If Owners have received test results indicating that the fuel supplied by Charterers is off-specification, and there are risks to the vessel in consuming such fuel, then Owners will be placed in a difficult position. As mentioned above, the burden will be on Owners to mitigate their losses. Whilst Owners can demand Charterers debunker off-specification fuel supplied to the vessel, and supply replacement bunkers, there is no guarantee that Charterers will comply with such a demand, particularly if the bunker supplier refuses to re-supply the vessel. Given the burden on Owners to mitigate their losses, it would also be worthwhile Owners establishing whether any options are available that would enable the fuel to be consumed safely (such as blending or incorporating additives to fuel). However, depending on the circumstances, if it is not possible for the vessel to safely consume the fuel, and Charterers have refused to debunker, it may prudent for Owners to carry out debunkering at first instance, and subsequently advance a claim against Charterers for any losses they incur.
The samples taken at the time of the bunker supply are of critical importance, given that testing of these samples can indicate whether the fuel supplied is off-specification or not (although some contaminants are only identifiable with advanced GC/MS testing). Moreover, the samples taken are key to the outcome of any subsequent bunker quality dispute. It is therefore important that Owners ensure that the samples taken are representative of the product supplied, with it being desirable for Owners to ensure that samples are taken at the vessel’s manifold by drip sample, rather than on the bunker barge.
Results of different samples tested can vary, and this can give rise to the scope for dispute. In particular, in addition to the natural variation in test results, regrettably, the shipping industry has faced problems where unscrupulous bunker suppliers knowingly supply off-specification fuel to vessels, and attempt to mask this through providing false samples of the fuel supplied. The best way for Owners and operators to avoid the risk of this is to insist on fully witnessed sampling at the vessel manifold. This will greatly assist Owners in identifying and dealing with any bunker quality issues that could arise, and protect their position against Time Charterers (if Charterers supplied the fuel) or against bunker traders or suppliers (if Owners contracted with the bunker traders or suppliers directly).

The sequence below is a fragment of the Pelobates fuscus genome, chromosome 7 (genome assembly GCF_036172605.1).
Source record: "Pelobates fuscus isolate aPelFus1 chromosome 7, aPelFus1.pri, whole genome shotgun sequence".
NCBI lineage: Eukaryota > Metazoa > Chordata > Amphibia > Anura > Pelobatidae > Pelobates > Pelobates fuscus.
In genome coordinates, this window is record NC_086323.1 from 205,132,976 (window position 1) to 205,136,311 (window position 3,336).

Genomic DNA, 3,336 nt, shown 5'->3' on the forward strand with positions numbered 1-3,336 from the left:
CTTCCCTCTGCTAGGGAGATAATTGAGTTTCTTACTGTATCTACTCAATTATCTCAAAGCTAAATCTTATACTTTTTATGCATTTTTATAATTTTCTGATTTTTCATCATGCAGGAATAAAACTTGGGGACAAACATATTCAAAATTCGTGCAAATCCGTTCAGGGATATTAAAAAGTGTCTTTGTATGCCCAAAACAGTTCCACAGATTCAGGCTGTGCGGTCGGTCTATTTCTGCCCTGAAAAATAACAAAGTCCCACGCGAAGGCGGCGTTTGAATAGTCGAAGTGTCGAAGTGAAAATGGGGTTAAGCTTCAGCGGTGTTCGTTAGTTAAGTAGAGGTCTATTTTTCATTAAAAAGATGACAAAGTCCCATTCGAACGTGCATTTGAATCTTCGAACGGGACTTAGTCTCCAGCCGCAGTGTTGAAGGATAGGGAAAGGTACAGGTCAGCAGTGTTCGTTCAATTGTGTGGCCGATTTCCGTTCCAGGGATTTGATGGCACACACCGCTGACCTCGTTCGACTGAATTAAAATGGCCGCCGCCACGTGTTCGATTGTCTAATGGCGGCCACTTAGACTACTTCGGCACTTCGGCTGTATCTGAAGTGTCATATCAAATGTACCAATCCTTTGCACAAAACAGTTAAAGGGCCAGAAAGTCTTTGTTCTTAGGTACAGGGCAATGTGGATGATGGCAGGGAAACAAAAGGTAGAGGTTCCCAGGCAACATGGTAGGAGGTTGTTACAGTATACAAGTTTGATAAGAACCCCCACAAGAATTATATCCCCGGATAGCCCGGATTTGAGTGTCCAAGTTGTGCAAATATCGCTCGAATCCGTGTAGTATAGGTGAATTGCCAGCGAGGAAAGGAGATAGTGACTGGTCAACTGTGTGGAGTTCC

IMO 2020 raises further issues regarding the fuel carried on vessels. With the 1 January 2020 implementation deadline having passed, the consumption of high sulphur fuel without a scrubber is prohibited. On 1 March 2020, vessels without scrubbers will no longer be able to carry non-compliant fuel. If a vessel does not have a scrubber, Owners will wish to ensure that any fuel supplied does not risk the vessel facing potential enforcement action, and that any residual high sulphur fuel in the vessel’s tanks does not push any fuel supplied above the 0.50% m/m limit.
Whilst the key deadline of 1 January 2020 has passed, the full ramifications of the IMO 2020 sulphur cap have yet to be fully felt. In the coming weeks and months, the enforcement steps taken by States against non-compliant vessels will be witnessed. In addition, the shipping industry will be able to see whether the concerns regarding an increase in the consumption of low sulphur fuel will lead to an increase in reports of engine problems.
The key steps that vessel Owners and operators can take to protect their position regarding the supply of bunkers are to ensure that full and proper sampling takes place at the time of supply, and if any issues are later found to arise, to gather all evidence regarding the supply so as to assist in defending any enforcement action from States and to preserve any rights of recourse that may exist against the Time Charterers or bunker suppliers.
Please click here to read part 2 of this series: Bunker Quality Claims in 2020 – Issues to Consider.